IN THE NATIONAL INDUSTRIAL COURT OF NIGERIA
IN THE OWERRI JUDICIAL DIVISION
HOLDEN AT OWERRI
BEFORE HIS LORDSHIP, HON. JUSTICE I. S. GALADIMA.
DATE: 24th July 2020. SUIT NO: NICN/OW/61/2017
STANLEY UCHE EZE CLAIMANT
ABC TRANSPORT LTD DEFENDANT
· C.E. OSUJI FOR THE CLAIMANT.
· EMEKA O. NWAGWU FOR THE DEFENDANT.
1. This Claimant was the Head of Accounts of the Defendant’s Port Harcourt Terminalwhen on 16/10/2013 the sum of N2,052,400.00 was allegedly stolen from the Accounts Office of the Defendant. Some of the Account’s Staff including the Claimant were arrested on the instigation of the Defendant’s Branch Managerand charged to Court by the Police. The alleged N2,052,400.00 were proceeds of sales made during the public holiday and purportedly collected by the Treasurer when the Claimant was on his two days off duty. The money was in turn given to the Claimant for safe keep and he in turn kept it in the iron safe provided in the Treasury of the Defendant Company. The Magistrate Court that tried the Claimant found him innocent and he was accordingly discharged on 28/2/2017 after a trial which lasted over three years. Meanwhile, the Defendant had placed the Claimant on indefinite suspension without pay and it did not either terminate or dismiss the Claimant.
2. Consequently, this suit was filed by general writ of complaint on 23/10/2017 for the following reliefs:
a. A Declaration that the Claimant is still an employee of the Defendant and entitled to all salaries, allowances and benefits of his office as Assistant Transport Manager (i.e. Head of Accounts) from 17th October 2013 till the day and month he is called to resume his duties as the Head of Accounts and his name, salaries, allowances, and benefits are restored in the Defendant’s payment voucher/sheet.
b. An order of this honorable Court compelling or directing the Defendants to pay the Claimantall his nets outstanding salaries, allowances, and benefits for the 3 years,4 months and 16 days amounting to N1,272,071.36 from the date of his arrest and detention,(i.e. 17th October 2013 till 28th February 2017 being the dates of determination of the criminal charges against him which he was discharged and acquitted of by the Magistrate Court.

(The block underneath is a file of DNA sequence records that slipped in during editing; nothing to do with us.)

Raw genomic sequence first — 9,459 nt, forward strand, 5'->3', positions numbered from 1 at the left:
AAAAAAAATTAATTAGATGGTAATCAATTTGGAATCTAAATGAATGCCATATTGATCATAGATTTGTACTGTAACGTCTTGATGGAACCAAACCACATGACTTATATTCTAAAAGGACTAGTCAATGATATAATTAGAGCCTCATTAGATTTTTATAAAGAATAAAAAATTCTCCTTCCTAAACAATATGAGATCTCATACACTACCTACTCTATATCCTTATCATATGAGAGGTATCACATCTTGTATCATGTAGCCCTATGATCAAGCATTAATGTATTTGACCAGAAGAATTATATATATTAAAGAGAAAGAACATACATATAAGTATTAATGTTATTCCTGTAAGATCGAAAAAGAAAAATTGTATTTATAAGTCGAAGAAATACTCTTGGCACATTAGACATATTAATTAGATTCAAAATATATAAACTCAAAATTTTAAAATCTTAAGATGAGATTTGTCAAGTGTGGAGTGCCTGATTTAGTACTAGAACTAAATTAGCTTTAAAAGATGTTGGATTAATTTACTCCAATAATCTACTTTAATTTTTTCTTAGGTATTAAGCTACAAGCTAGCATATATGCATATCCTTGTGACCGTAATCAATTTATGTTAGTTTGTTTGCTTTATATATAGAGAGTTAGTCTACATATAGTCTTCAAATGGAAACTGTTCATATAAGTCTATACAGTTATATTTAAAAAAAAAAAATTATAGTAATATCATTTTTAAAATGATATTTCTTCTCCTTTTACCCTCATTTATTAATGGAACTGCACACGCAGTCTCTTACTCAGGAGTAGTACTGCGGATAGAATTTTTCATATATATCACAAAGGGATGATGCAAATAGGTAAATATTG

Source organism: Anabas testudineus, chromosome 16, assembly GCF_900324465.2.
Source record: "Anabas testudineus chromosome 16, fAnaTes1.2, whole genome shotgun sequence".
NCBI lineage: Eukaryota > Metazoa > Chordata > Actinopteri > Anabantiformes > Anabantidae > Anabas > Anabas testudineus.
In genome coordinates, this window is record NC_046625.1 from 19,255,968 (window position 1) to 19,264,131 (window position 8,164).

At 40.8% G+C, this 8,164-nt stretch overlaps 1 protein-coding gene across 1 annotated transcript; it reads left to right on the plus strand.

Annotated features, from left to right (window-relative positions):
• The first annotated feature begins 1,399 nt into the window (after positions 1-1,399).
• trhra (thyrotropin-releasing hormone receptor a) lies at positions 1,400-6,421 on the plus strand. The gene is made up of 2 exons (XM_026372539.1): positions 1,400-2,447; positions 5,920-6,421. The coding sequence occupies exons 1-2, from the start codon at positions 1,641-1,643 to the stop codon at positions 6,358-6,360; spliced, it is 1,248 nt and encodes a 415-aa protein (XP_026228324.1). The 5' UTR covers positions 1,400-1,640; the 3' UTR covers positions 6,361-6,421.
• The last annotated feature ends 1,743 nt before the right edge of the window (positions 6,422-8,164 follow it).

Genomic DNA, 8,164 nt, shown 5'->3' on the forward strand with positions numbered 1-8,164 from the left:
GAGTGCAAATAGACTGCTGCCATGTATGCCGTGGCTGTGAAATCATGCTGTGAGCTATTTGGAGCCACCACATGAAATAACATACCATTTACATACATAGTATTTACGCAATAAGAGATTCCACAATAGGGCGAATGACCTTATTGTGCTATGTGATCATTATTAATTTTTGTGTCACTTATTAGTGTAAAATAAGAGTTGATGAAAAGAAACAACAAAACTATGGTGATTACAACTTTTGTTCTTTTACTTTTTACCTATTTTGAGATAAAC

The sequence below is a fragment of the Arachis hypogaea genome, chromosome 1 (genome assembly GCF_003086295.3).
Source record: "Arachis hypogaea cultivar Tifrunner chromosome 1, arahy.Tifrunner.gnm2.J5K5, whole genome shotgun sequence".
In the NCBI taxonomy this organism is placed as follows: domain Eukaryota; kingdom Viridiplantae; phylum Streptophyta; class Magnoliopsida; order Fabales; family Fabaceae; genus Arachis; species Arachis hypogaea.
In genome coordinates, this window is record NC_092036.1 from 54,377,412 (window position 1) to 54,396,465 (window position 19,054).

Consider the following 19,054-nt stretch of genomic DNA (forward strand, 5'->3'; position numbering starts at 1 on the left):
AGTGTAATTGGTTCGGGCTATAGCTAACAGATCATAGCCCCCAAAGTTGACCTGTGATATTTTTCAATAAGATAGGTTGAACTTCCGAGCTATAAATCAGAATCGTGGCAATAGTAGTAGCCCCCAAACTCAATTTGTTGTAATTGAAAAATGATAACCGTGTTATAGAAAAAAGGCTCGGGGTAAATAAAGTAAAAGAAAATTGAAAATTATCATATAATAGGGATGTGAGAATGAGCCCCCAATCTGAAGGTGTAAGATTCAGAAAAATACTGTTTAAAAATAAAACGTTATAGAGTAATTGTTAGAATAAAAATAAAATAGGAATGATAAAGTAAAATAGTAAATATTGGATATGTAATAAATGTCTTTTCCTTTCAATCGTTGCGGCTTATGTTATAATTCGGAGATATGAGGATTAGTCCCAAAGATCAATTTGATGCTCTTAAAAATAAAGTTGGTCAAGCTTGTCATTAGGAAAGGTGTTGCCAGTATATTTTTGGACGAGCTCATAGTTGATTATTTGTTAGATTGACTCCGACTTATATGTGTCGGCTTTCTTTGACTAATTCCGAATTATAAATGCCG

c. An order compelling or directing the Defendant to pay the Claimant his net monthly salary of N31, 383.34 from 1stMarch 2017 till the day and month he is called to resume his duties as the Assistant Transport Manager and his name, salaries, allowances and benefits are restored in the Defendant's payment voucher/sheet.
d. A Declaration that the Claimant is not indebted to the Defendant to the amount of N2,237,588.36 posted (debited) to the Claimant’s account/cash position in the books of the Defendant.
e. The sum of N10,000,000 being general damages for the financial inconveniences the Claimant suffered and continues to suffer on account of his not being paid his duly entitled salaries, allowances and benefits for three years,4 months and 16 days and up till date that his salaries allowances and benefits are withheld by the Defendant.
f. Anorder of this honourable Court compelling or directing the Defendant to reverse the entry of the sum of N2,237,588.36.
g. Interest at 10% on the judgement debt from the date of judgement till the day the judgement debt is fully liquidated.
3. The Complaint is duly accompanied with the Statement of facts and the witness’ deposition as well as frontloaded copies of the documents the Claimant relied upon at trial.
4. The Defendant entered appearance on the 15/12/2017 and equally filed its defence and other processes on the same date. On 10/4/2019, the Defendant was granted leave to file an amended Statement of Defence. The witness’ deposition of 15/12/2017 was however retained in its original form. It is interesting to note that a fresh copy of the amended statement of defence was never subsequently filed despite the leave granted to the Defendant’s Counsel. Which in effect means that the Defendant’s suit is entirely based on the proposed amended Statement of Defence filed on 10/4/2019 and the witness’ deposition of 15/12/2017.